Posthumous publication has occurred "since publication began," according to Pietsch, beginning in English with William Chaucer's Canterbury Tales. But Pietsch enjoys the special distinction - after beginning his career editing Ernest Hemingway's The Dangerous Summer, published posthumously in 1985 - of recovering the literary remains of two notorious suicides.
While Hemingway's physical and mental decline was clear to all before he shot himself, Wallace masked his despair with work, according to Pietsch. "I did not know of his illness," the editor said. "He was a productive writer throughout his life. Even though he often wrote about people with extremely difficult mental conditions - and it was clear he understood mental difficulties - I felt that the humour of his work and his constant output were evidence of someone who was healthy."
Due for official release on the U.S. tax-return deadline, The Pale King has already been hailed as the finest work of a master whose previous novel, Infinite Jest, stands as a kind of monumental summation of all that 20th-century fiction hoped to achieve. Although only half that book's size in its current form, it is equally, impossibly ambitious: nothing less than an effort to explore human consciousness to its outermost limits while simultaneously attempting to decipher what the author strongly suspects to be the master code of human society - its invisible systems of public finance.
The cover illustration, created by Green, Wallace's widow, is a montage made with shredded pieces of one of the author's own tax returns. Inside, the novel reads as if James Joyce and Kurt Vonnegut had collaborated in a herculean effort to elucidate a truth first expressed by the Austrian economist Joseph Schumpeter, but never much considered by world literature, that "fiscal history, stripped of all phrases," reveals all that can be known about a people, its social structure and cultural achievement. "He who knows how to listen to the message here discerns the thunder of world history more clearly than anywhere else," Schumpeter wrote.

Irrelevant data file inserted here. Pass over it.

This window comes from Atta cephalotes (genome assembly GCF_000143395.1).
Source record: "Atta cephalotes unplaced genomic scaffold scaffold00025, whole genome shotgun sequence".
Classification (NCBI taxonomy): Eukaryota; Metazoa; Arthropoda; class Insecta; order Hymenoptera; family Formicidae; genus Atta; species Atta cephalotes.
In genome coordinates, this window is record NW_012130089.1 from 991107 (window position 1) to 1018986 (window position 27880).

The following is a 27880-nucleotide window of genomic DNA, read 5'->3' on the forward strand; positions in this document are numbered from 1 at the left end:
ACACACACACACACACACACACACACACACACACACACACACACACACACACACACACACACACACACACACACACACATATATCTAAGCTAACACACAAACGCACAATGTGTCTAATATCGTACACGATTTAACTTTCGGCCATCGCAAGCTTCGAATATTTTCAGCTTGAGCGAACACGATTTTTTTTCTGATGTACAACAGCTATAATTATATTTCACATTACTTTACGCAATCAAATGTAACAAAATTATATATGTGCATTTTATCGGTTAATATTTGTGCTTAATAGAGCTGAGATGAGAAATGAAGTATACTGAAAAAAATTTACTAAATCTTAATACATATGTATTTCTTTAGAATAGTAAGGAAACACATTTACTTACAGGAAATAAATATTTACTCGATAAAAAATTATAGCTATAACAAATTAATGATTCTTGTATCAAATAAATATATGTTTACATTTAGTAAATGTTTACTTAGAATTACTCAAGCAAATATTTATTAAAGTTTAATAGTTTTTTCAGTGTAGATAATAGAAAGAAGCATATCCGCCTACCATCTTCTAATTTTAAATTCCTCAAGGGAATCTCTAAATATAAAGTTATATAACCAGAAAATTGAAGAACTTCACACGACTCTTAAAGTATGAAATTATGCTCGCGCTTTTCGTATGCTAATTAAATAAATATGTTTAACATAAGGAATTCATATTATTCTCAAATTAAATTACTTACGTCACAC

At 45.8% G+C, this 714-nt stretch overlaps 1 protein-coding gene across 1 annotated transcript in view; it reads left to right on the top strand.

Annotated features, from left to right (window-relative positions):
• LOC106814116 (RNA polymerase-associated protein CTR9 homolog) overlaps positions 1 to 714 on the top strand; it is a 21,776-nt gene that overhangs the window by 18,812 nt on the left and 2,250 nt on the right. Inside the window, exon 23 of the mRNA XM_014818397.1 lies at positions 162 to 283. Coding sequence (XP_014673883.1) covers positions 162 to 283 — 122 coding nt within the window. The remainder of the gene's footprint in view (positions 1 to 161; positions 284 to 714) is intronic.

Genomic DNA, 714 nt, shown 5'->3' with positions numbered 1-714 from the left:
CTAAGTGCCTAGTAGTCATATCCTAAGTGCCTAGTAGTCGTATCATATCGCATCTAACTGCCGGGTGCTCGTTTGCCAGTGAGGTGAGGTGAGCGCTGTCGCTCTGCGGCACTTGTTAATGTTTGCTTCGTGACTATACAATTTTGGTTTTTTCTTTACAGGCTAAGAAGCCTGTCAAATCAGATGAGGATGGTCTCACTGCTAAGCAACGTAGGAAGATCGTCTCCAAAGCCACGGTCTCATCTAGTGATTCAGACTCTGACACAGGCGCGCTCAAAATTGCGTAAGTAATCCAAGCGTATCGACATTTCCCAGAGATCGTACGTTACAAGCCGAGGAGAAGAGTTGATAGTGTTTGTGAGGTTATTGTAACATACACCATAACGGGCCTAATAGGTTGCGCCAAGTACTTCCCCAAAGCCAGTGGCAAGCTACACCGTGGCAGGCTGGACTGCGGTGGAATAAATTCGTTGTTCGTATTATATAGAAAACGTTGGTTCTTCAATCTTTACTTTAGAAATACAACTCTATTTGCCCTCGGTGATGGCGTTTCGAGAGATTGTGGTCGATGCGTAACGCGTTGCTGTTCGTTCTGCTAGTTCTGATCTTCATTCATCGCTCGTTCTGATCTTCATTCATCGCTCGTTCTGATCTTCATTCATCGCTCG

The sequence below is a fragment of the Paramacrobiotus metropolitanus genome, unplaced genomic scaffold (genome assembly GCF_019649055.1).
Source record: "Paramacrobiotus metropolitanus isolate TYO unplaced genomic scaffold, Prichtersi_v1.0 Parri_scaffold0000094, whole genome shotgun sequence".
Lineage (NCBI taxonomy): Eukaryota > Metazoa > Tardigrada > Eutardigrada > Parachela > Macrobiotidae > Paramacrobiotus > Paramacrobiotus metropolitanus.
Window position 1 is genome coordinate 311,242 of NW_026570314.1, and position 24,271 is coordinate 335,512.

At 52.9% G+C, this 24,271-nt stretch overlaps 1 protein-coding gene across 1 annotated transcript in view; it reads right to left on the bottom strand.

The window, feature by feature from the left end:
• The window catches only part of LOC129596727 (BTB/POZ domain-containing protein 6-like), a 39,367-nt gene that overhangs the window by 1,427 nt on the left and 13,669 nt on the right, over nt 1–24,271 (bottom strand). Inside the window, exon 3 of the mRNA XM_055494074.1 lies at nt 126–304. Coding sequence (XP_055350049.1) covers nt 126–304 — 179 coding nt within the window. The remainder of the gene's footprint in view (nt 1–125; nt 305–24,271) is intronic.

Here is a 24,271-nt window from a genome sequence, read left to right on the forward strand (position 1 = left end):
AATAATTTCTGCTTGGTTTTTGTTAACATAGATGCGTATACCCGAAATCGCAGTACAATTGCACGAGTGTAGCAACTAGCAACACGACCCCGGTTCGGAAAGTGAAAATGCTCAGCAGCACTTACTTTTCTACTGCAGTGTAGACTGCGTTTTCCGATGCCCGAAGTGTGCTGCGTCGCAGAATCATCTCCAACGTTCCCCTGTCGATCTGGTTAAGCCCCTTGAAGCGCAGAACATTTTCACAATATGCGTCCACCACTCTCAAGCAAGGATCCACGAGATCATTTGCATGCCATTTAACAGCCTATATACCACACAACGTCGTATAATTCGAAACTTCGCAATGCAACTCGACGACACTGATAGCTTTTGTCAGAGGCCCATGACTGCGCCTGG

Wallace is at his most buoyant in the passages where he pretends to be himself, posing as a young inductee to the Peoria catacomb, and insisting amid a typical flurry of involuted footnotes that " The Pale King is basically a nonfiction memoir, with additional elements of reconstructive journalism, organizational psychology, elementary civics and tax theory, etc." In his "Author's Foreword," which is actually Chapter 9 of the novel, Wallace maintains that the standard disclaimer at the front of The Pale King - that "the characters and events in this book are fictional" - is itself part of the fiction.
As uneven and exhausting as it is exhilarating, The Pale King is unlikely to replace its predecessor as Wallace's acknowledged masterwork. But the "real self" that speaks through its pages - a beautiful mind humming with intellectual energy, glittering with multiple coats of irony and tortured by its own depths - will surely survive as one of the great fictional characters of 21st-century fiction.